Mr. Pagliaro is an outdoorsman who loves to comb the beaches of Shelter Island for arrowheads and other ancient stone tools. In six years, he has found six points, polished by thousands of years of tides that archaeologists confirm were produced during Paleo/transitional paleo times, 10,000 years before present. One of the points has been identified as a Clovis point, which dates between 10,000 to 13,500 years before present.
That’s of vital importance, he said, because only two decades ago, “The first Native American presence on Long Island was thought to be 3,500 years ago. That must be reconsidered,” Mr. Pagliaro said. The chances of one person finding such a concentration of paleo points must indicate the nomadic hunters had a recurring presence on the Island.
Former conclusions reached by William Ritchie, a New York State archeologist, asserted that there was no longstanding presence of humans during the immediate post-Ice Age period on Long Island, aside from that of a transient nature. “He must have been digging in the wrong place,” said Mr. Pagliaro, who said that although digs have taken place primarily in Stony Brook and Orient, Shelter Island was the most significant place—geographically, culturally, and spiritually—for Native Americans across Long Island.
Shelter Island’s sachem, a patriarch named Yoco, was the sachem of all sachems on Long island, as far west as Hempstead and the Rockaways, making Shelter Island the ceremonial and perhaps even ritual epicenter of Long Island, according to Mr. Pagliaro.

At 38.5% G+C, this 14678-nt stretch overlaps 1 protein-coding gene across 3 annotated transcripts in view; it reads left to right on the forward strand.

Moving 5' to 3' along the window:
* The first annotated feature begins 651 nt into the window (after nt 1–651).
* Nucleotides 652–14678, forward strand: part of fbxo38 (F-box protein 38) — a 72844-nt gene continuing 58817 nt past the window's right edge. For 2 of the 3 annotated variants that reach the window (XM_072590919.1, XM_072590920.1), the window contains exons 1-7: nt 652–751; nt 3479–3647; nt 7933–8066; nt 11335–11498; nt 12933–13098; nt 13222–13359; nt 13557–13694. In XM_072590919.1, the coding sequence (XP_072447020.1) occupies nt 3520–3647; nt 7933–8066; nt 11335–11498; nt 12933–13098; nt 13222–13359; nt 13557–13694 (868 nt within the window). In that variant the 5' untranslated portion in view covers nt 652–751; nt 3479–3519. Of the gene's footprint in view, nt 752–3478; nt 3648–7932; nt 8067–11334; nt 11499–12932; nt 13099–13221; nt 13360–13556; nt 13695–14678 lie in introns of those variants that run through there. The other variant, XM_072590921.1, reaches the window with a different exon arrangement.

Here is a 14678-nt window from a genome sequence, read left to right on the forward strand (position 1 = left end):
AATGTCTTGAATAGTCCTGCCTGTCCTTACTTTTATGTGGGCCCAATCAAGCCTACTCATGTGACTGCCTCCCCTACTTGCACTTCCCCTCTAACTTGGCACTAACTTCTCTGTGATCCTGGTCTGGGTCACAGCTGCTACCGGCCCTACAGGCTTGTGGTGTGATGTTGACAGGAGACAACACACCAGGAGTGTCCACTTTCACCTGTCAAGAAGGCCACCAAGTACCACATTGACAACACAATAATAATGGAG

“We are not the first—I want people to be aware of that,” he said. Signs may say “settled in 1652,” but residency went back at least 10,000 years.
Intrigued with the realization of how those before us survived and interacted with their environment, Mr. Pagliaro began to explore history through lithic (man-made stone tools) databases.
“What struck me foremost was the humanity of this object that represented in absentia, somebody’s life, a calling card sent through time and space into my hands, and what was behind it was a person just like me, who loved to fish and walked the beach procuring food,” he said.
This the only way that I can meet a Manhansset Indian,” he said. “It is heartbreaking.”
Mr. Pagliaro, an avid fisherman, finds his stone point treasure on the sand. There is no diving, no excavation. They usually appear at the same two Island beaches where he has had successful fishing ventures. “It must have been the case then too,” he figures.
Showing a tip he knows was used to harpoon a whale, Mr. Pagliaro said that it tells the often untold story of the maritime environment before a time when Sag Harbor became a major whaling port on the East Coast.
“Europeans learned that skill from the Native Americans,” he said. Because they were such extraordinary hunters and harpoon men.
To a recent price inquiry of his arrowhead collection at an ArtMarket and Design Hamptons show, he responded, “The cultural value is inestimable. It has to be preserved at all costs.” The show attendee, who happened to be on the board of the Smithsonian Institute, agreed and said, “We’re on the same page.”
“I really do hope that it ends up in the Smithsonian Museum,” Mr. Pagliaro said of the piece, “so as many people as possible can view it and learn from it.